Sharmy Aldama has spent the majority of her career enforcing mask rules on airplanes. The Miami-based flight attendant, who works for a budget carrier and spoke on the condition that her employer not be named so she could talk freely, started the job in late 2018. After the pandemic began, getting passengers to follow masking rules became an everyday struggle.

“I definitely got to a point where I was showing up to work ready to be argued with and bickered with and having to defend myself,” she said.

But since a federal judge struck down the mask mandate for planes and other transportation settings last week, she has noticed a lighter mood among passengers and crew and has felt a personal sense of relief. “Being able to just show up [to work] and give people what they need and not have to be on guard all the time has been so refreshing,” she said.

Flight attendants are among the public-facing employees who have been tasked with enforcing health and safety requirements during the pandemic, and they have faced hostile and even violent interactions with passengers as a result. Through Tuesday, there have been 1,272 unruly passenger incidents this year, according to the Federal Aviation Administration, with 807 of those related to masks.

Read the story here.

—Nathan Diller, The Washington Post

7:01 am

Moderna seeks to be 1st with COVID shots for littlest kids

Moderna on Thursday asked U.S. regulators to authorize low doses of its COVID-19 vaccine for children younger than 6, a long-awaited move toward potentially opening shots for millions of tots by summer.

Frustrated families are waiting impatiently for a chance to protect the nation’s littlest kids as all around them people shed masks and other public health precautions — even though highly contagious coronavirus mutants continue to spread.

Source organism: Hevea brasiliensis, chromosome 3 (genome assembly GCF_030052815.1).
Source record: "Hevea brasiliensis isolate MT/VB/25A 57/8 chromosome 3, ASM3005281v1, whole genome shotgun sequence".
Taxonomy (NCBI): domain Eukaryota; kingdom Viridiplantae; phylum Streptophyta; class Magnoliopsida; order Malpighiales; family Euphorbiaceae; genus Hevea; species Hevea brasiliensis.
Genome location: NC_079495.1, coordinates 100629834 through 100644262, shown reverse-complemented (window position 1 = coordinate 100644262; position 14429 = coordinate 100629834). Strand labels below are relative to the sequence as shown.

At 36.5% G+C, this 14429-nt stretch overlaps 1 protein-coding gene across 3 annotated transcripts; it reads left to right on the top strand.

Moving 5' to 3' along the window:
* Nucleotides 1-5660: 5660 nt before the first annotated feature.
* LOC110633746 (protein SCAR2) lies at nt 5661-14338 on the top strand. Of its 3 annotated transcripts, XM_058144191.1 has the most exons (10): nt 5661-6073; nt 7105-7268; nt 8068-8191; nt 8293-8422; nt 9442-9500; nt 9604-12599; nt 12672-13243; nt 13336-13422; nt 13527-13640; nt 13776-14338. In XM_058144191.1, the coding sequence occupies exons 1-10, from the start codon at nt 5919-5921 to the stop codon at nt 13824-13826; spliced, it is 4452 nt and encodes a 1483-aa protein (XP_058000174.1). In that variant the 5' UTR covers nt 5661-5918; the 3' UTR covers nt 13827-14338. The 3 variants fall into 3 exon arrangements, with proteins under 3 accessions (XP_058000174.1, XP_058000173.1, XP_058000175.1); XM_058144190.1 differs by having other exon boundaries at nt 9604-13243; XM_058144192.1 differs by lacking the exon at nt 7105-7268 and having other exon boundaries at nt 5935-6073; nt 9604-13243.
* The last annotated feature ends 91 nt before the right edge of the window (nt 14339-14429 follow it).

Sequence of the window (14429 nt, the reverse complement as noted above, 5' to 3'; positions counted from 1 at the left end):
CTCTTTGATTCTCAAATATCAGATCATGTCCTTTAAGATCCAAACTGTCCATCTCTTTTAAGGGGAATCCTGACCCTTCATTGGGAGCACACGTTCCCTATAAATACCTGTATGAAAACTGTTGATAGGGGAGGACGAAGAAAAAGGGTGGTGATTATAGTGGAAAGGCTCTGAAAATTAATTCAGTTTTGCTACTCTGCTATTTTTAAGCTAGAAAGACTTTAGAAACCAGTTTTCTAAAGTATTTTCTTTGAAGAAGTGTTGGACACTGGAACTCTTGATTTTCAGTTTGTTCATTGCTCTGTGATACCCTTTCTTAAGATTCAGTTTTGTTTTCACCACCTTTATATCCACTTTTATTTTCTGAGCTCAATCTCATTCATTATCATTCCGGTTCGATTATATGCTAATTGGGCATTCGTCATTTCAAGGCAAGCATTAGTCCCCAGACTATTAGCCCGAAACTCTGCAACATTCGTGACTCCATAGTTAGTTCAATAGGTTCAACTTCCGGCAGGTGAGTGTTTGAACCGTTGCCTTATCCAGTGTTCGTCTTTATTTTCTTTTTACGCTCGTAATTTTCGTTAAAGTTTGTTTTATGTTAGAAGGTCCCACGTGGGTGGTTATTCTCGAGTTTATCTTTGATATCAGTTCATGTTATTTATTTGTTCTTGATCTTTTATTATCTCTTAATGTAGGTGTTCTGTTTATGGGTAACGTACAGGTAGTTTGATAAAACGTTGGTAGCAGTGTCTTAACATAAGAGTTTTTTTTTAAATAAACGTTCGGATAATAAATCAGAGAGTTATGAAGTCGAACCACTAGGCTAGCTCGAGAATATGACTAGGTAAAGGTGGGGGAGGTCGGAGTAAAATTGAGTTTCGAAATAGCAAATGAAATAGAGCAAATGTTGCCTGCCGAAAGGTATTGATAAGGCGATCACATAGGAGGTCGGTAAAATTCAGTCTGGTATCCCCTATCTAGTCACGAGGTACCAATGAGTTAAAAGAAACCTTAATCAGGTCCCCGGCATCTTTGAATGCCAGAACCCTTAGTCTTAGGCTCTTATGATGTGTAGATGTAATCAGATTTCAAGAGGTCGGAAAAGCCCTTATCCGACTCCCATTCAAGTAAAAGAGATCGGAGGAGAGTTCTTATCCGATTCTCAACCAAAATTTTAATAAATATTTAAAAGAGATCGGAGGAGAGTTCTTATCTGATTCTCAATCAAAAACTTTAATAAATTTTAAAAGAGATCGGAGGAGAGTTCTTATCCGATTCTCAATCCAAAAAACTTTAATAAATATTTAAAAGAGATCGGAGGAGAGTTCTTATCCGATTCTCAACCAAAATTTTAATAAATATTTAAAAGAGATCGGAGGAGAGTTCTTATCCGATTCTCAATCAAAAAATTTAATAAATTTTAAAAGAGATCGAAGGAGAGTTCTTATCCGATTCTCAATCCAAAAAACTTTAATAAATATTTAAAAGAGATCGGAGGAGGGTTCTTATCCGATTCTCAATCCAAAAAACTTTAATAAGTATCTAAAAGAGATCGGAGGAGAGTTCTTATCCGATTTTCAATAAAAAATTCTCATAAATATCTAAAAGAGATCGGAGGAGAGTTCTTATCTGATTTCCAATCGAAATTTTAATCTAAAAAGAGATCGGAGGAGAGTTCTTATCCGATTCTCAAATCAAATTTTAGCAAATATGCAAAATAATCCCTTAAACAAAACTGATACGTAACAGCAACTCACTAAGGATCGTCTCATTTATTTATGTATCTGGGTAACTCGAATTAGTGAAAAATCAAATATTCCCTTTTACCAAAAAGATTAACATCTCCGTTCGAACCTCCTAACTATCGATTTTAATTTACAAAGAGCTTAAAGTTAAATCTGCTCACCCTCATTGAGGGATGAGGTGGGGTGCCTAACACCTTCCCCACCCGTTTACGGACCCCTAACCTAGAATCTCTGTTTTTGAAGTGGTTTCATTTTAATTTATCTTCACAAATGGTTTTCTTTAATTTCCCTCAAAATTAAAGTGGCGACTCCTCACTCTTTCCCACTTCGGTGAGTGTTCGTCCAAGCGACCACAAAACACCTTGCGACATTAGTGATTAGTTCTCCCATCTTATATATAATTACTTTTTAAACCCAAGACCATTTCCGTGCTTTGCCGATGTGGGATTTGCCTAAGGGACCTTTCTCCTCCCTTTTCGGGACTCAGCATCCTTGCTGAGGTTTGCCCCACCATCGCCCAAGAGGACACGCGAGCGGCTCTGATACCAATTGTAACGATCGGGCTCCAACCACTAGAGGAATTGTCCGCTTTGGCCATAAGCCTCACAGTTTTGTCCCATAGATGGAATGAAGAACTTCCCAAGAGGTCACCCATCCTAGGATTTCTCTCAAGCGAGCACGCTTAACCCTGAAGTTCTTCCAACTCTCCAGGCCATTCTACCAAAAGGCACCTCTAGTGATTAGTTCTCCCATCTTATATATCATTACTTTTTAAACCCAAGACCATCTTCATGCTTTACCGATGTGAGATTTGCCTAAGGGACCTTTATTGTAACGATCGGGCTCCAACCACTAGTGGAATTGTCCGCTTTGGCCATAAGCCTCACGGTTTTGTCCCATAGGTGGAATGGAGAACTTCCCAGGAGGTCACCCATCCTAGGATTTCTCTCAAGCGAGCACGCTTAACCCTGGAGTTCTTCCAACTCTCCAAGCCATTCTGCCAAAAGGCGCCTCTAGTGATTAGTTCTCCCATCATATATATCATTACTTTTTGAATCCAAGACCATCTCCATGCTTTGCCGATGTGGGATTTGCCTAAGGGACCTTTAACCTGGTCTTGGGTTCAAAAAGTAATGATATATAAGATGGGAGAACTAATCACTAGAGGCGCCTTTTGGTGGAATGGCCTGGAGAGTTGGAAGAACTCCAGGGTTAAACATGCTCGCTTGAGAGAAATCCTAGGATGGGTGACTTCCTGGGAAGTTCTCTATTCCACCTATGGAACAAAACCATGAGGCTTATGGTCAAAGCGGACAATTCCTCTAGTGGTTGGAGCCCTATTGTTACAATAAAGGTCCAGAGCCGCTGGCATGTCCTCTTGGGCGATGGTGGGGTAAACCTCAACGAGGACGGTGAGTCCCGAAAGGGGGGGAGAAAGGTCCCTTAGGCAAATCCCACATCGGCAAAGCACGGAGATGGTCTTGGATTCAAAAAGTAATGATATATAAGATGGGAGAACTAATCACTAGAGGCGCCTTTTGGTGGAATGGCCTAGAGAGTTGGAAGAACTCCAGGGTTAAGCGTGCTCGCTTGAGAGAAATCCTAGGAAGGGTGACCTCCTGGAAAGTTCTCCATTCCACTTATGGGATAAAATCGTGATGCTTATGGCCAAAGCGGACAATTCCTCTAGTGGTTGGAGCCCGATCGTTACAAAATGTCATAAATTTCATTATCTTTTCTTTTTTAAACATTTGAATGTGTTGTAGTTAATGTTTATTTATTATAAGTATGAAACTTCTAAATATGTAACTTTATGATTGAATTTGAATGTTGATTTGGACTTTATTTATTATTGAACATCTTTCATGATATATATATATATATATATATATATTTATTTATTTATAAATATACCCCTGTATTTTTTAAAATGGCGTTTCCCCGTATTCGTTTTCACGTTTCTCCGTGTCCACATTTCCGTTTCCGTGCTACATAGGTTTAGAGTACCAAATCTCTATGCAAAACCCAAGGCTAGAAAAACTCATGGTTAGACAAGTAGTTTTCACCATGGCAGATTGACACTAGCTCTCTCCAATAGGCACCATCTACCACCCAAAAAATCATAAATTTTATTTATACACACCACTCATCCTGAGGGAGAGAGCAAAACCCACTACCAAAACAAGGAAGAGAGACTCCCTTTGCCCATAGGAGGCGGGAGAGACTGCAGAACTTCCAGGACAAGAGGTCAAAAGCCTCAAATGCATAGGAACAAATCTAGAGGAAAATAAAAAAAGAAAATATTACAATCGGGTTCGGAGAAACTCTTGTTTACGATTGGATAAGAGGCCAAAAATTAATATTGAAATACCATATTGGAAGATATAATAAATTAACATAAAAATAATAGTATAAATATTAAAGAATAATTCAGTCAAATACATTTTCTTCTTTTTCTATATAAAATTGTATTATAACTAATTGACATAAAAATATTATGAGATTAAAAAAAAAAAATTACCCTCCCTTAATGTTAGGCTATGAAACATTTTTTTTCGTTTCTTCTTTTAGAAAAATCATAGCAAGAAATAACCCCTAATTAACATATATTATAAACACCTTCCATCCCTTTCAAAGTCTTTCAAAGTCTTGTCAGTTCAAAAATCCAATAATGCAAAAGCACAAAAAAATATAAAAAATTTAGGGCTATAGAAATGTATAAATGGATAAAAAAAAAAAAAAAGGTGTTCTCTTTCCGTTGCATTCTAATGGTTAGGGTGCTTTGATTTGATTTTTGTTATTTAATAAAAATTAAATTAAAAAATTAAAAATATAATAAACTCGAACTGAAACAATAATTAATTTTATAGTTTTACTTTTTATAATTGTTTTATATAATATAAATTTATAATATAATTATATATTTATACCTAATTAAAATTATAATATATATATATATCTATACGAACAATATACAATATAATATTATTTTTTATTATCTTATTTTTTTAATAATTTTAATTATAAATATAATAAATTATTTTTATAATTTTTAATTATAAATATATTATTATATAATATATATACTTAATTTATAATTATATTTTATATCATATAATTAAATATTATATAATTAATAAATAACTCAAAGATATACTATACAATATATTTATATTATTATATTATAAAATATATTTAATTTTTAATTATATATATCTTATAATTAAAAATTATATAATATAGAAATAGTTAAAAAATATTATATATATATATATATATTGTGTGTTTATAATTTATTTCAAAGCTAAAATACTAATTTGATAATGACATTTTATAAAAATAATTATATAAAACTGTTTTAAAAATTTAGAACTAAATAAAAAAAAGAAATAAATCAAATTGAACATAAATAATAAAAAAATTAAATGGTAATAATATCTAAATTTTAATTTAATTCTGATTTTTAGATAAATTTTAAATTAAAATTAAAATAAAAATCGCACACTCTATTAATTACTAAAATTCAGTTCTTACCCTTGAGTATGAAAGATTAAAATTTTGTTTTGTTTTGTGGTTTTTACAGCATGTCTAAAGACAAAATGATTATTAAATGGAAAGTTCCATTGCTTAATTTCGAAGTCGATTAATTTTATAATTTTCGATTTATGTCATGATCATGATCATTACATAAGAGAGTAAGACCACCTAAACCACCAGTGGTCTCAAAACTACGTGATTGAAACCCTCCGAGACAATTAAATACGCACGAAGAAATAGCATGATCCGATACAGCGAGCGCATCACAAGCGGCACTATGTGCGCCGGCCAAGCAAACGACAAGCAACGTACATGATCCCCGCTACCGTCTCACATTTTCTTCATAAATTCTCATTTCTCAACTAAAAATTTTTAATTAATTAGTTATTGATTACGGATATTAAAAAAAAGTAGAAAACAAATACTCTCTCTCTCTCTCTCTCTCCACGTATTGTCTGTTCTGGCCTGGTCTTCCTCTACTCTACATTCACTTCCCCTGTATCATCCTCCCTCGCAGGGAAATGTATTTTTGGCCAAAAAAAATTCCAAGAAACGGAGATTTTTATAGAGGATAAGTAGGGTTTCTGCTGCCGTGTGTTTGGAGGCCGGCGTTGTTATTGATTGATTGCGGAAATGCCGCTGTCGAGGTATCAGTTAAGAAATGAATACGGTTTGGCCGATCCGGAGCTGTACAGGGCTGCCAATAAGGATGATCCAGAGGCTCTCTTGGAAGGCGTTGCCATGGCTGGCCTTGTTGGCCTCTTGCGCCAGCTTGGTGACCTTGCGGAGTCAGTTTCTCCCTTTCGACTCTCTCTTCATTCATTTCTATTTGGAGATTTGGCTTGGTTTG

Moderna submitted data to the Food and Drug Administration that it hopes will prove two low-dose shots can protect babies, toddlers and preschoolers — albeit not as effectively during the omicron surge as earlier in the pandemic.

Now, only children ages 5 or older can be vaccinated in the U.S., using rival Pfizer’s vaccine, leaving 18 million younger tots unprotected.

Moderna’s vaccine isn’t the only one in the race. Pfizer is soon expected to announce if three of its even smaller-dose shots work for the littlest kids, months after the disappointing discovery that two doses weren’t quite strong enough.

Read the story here.

—Lauran Neergaard, The Associated Press

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6:00 am

Agonizing lockdown tests the limits of China’s propaganda

Immediately after Beijing said it had detected a new coronavirus outbreak, officials hurried to assure residents there was no reason to panic. Food was plentiful, they said, and any lockdown measures would be smooth. But Evelyn Zheng, a freelance writer in the city, was not taking any chances.

Her relatives, who lived in Shanghai, were urging her to leave or stock up on food. She had spent weeks poring over social media posts from that city, which documented the chaos and anguish of the monthlong lockdown there. And when she went out to buy more food, it was clear many of her neighbors had the same idea: Some shelves were already cleaned out.

“At first, I was worried about Shanghai, because my family is there, and there was no good news from any of my friends,” Zheng said. “Now, Beijing is starting, too, and I don’t know when it will land on my head.”

Anger and anxiety over the Shanghai lockdown, now in its fourth week, has posed a rare challenge for China’s powerful propaganda apparatus, which is central to the Communist Party’s ability to stifle dissent. As the omicron variant continues to spread across the country, officials have defended their use of widespread, heavy-handed lockdowns. They have pushed a triumphalist narrative of their COVID response, which says that only the Chinese government had the will to confront, and hold back, the virus.

Read the full story here.

—Paul Mozur , Vivian Wang and Isabelle Qian, The New York Times